9 Ways to Ease Noise Anxiety in Dogs
With July 4th right around the corner, many of us are gearing up for a weekend of outdoor fun topped off with a good show of fireworks.
Unfortunately, others are anxiously preparing for their least favorite day of the year: when the sounds of fireworks send dogs of all shapes and sizes cowering into corners and bathrooms across the U.S. I count ourselves lucky that Topher seems to have no negative reaction to fireworks or thunder, having seen first hand the kind of deep anxiety these noises elicit in other dogs.
Here are a few things you can do to help ease noise anxiety in dogs, especially around the holidays that involve fireworks.
1. Give them plenty of exercise.
Make sure your dog gets plenty of exercise and outdoor time early in the day, before any fireworks are due to begin. The less pent up energy, the more likely your dog will be able to relax. A stressed dog with an excess of energy can easily become a destructive dog if noise triggers their anxiety or fear.
2. Keep them inside.
Even dogs that have never before displayed escape artist tendencies may escape a yard during a fireworks show or a thunderstorm—maybe even injuring themselves in the process—if their desire to flee these noises is strong enough. Keep your pets indoors on nights where you know a thunderstorm is coming, or a fireworks display is nearby, or if you know neighbors will be setting off fireworks nearby. And please, please, don’t bring your dog to a fireworks show.
3. Make sure they have ID.
One of the busiest times of year for shelters is right around Independence Day, because of the sheer number of pets that get scared and escape their yards or their homes during the fireworks celebrations. Any dog can run off, so always make sure your pets are wearing proper identification and that their microchip information is up to date.
4. Give them a safe, quiet space.
Our family dog, Sophie, retreats to the bathroom when there’s a bad thunderstorm happening, or a fireworks show nearby. Of all the spaces we offered, the bathroom was what she preferred most, so we tried to make those spaces more comfortable when we knew she’d be turning to them. Many dogs, when frightened by sounds they can’t identify or place, will retreat to small, enclosed spaces in order to feel safer. If your dog is crate trained, giving them access to their crate or putting it in a quieter portion of the house is a good option to help their noise anxiety.
5. Close the doors, windows, and blinds.
Removing visual stimulation can help calm a dog down and keep them from looping through anxious behavior like searching each window for the cause of the noises. Covering your dog’s crate may also help keep your dog calm through the noise event.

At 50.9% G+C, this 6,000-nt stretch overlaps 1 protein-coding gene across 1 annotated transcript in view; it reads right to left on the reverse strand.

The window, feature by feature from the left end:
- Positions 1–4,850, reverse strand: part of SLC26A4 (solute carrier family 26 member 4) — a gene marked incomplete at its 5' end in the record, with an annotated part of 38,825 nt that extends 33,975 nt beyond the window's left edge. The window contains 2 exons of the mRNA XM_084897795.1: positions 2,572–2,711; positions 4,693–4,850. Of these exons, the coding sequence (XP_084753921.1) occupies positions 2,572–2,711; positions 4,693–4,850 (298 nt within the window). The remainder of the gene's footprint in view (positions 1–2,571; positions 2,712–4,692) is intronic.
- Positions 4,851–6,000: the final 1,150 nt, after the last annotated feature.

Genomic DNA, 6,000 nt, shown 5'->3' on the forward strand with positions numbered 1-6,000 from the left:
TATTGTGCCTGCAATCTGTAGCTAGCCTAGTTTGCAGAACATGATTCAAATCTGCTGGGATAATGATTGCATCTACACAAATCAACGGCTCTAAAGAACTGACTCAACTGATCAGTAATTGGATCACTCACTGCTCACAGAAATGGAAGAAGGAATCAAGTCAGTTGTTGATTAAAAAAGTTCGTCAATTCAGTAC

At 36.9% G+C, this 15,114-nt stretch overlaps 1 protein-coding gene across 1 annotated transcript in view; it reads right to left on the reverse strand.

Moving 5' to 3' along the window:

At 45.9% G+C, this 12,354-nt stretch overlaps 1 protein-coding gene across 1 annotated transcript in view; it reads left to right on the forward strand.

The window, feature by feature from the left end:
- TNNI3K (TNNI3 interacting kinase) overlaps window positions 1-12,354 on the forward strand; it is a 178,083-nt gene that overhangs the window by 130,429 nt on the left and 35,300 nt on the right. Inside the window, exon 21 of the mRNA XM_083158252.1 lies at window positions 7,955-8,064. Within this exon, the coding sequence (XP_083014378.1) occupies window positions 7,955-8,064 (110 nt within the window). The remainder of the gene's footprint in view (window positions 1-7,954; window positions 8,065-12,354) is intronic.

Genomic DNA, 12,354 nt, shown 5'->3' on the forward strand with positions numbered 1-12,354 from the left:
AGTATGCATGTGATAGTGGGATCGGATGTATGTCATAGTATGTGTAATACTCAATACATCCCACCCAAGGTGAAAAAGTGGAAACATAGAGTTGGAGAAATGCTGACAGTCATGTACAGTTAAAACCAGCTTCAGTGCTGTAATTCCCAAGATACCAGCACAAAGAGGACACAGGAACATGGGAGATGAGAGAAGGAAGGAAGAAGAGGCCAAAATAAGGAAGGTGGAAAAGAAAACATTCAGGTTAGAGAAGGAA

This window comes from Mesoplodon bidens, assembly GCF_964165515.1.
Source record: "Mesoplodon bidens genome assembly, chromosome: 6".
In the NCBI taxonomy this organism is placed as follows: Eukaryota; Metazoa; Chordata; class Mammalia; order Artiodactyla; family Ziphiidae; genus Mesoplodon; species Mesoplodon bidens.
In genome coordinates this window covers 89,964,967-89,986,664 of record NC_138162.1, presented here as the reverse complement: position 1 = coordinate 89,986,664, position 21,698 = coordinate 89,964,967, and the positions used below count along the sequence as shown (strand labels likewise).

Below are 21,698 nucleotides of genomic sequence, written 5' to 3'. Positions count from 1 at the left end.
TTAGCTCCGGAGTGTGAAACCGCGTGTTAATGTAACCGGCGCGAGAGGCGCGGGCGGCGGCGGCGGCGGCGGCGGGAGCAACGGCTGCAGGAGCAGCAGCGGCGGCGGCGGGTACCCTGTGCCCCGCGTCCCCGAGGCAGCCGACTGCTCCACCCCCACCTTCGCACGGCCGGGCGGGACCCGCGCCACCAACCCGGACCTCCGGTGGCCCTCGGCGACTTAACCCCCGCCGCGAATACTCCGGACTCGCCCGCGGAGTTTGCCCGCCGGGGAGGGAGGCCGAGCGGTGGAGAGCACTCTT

6. Occupy their time.
A dog busy working at something is a dog less likely to give in to noise anxiety (in most cases). A Kong filled with a frozen treat or a high value bully stick chew may be enough to keep your dog’s anxiety in check. For some dogs, their fear is simply too high—in these cases, you should look at desensitization training to improve their quality of life. Especially if you live in an area like we do in Georgia, where thunderstorms are weekly occurrences in the summer months.
7. Work on noise desensitization.
By playing sets of sounds that normally trigger your dog at a lower volume, you can begin desensitizing your dog to the sounds that make them anxious. Start by playing the recording at whatever volume level does not evoke a fearful response. Then, begin to increase the sound slightly. While your dog is calm, periodically feed them the best treats–anything your dog normally flips for. You want them to think that only great things happen when thunderstorm noises occur. Over time, their noise anxiety should decrease.
8. Use a calming spray or infuser.
Calming sprays, collars, and diffusers can be a useful tool for decreasing anxiety in dogs. When it comes to Topher’s anxiety, our veterinary behaviorist recommended the use of an Adaptil collar. Adaptil products are formulated to mimic the appeasement pheromones that normally comfort nursing puppies. Using a diffuser or spray during events that normally trigger anxiety will typically reduce your dog’s stress during these particular events.
9. Try an anxiety wrap.
Some dogs see great benefits from anxiety wraps—the maintained pressure of them reduces stress and keeps them calm during events like thunderstorms or fireworks displays. The original Anxiety Wrap and the Thundershirt are two great products to try for reducing your dog’s anxiety.
Always remember: if your dog’s anxiety is severe enough to be causing their overall quality of life to drastically decrease, consult your veterinarian to get started on a new path forward.
How do you keep your dogs calm during thunderstorms or fireworks displays?